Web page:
Cover your Ass
I’ve been working on a new approach to writing business plans that, if it makes sense, will appear as part of an upcoming Validator webinar (if you’re not watching Validator webinars, it’s about time you started. They’re available on the PorterShed and Validator sites, and well worth your attention).
The work put me in the mind of an insight by Waverly Deutsch, a brilliant professor of entrepreneurship and my partner for twenty years as an accelerator coach.
She would saunter into a classroom and look at the assembled business school students. ‘What is the difference between a $30 pair of Wrangler jeans and a $300 pair of 7 for Mankind jeans?’ she’d ask.
After a few attempts at explanation, she’d say:
‘It’s simple. One covers your ass, the other says look at my ass.’
This was how she introduced a two-hour session on brand, pricing, and customer segmentation.
So why did her comparison strike me as relevant to writing a business plan?
Wrangler/7FAM measures the difference between a deck and a business plan. And why both are standard equipment for startups, scale-ups, and growth-stage companies.
The deck is 7 for all Mankind. Glitz and glitter, all the imperfections smoothed out, designed for dance floor or High Street. To be seen and appreciated, to stand out from the crowd. To make that great, memorable first impression, sell yourself even if you’re not, in reality, the runway model you appear to be.
The business plan is all business. The story should be the same as that in the deck, but it’s an in-depth demonstration of the hard work that you put into everything you do – especially your business. No gilding the lily, no hyperbole. The business plan demonstrates the care and planning that goes into every business decision. As well as the due diligence you’ve done to know your marketplace and competition. It’s your opportunity to make a reasoned argument for the advantages and the margins that you can deliver. That defines how you will stand out in an ever-more crowded market. It’s where you go in-depth to detail all the acronyms – CAC, LTV, SAM, SOM, TAM – and demonstrate your understanding of business financials. The business plan details the key resources, whether they be IP, seasoned management team, customers, or full-stack developers that set you up for success.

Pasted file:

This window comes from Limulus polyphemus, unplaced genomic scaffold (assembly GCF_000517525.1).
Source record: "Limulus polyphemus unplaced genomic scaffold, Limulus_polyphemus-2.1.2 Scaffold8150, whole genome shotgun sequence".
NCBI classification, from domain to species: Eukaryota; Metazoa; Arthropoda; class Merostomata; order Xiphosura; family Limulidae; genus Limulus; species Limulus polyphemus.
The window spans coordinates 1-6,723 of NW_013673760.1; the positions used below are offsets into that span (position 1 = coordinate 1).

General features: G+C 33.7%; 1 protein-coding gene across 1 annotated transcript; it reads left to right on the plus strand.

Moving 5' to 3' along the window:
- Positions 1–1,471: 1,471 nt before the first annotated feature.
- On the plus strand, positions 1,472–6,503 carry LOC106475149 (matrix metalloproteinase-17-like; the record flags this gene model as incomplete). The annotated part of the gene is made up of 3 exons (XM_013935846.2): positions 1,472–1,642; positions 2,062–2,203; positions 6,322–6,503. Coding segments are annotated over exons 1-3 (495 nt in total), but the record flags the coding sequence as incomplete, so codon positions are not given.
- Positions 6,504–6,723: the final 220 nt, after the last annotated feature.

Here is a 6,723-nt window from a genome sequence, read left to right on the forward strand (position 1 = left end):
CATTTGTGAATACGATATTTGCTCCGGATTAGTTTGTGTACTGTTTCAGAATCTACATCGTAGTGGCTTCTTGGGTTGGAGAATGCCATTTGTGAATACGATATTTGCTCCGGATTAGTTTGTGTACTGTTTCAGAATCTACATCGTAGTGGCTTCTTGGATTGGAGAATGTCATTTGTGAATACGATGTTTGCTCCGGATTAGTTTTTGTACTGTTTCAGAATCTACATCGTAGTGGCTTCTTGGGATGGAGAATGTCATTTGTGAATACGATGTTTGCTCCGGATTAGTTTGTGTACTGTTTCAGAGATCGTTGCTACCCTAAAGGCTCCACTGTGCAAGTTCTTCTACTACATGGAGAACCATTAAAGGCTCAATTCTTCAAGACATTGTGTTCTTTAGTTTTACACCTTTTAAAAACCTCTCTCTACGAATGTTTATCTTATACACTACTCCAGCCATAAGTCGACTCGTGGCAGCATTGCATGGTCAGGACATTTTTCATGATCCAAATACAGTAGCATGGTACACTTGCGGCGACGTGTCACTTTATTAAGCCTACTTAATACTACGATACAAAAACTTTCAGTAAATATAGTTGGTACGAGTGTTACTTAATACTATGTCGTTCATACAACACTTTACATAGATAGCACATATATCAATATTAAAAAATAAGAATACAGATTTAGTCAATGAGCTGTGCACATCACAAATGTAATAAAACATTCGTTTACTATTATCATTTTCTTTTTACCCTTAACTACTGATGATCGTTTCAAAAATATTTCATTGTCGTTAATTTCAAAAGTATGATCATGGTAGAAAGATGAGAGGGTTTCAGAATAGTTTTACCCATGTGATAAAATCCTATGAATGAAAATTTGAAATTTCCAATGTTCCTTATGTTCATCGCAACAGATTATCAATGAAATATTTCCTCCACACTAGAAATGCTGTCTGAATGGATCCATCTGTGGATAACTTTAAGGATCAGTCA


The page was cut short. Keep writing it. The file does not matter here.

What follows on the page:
In other words, the business plan proves you’ve done – and will continue to do – what’s necessary. That you can wear the Wranglers, and that you can cover your ass when it comes to the difficult questions you will inevitable face from serious investors – questions about the bumps and lumps covered over in the fancy pitch deck, in the runway presentation that garnered interest in the first place. And if you’re going to make a match with one or many funders, you have to have the effortless High Street style AND the workmanlike dedication.
Business plans are no fun. They are a relic from a less digital era, a lot of work that often goes unappreciated – or unread. But writing the plan is the necessary getting of wisdom that prepares you to answer the most difficult questions, that convinces an investor to hand you her money, to trust you with making the future possible.
As always, let me know if you have questions or comments.
Educator (Associate Professor) / Entrepreneur / Leader of angel communities /
Entrepreneur in residence at PorterShed and BioExcel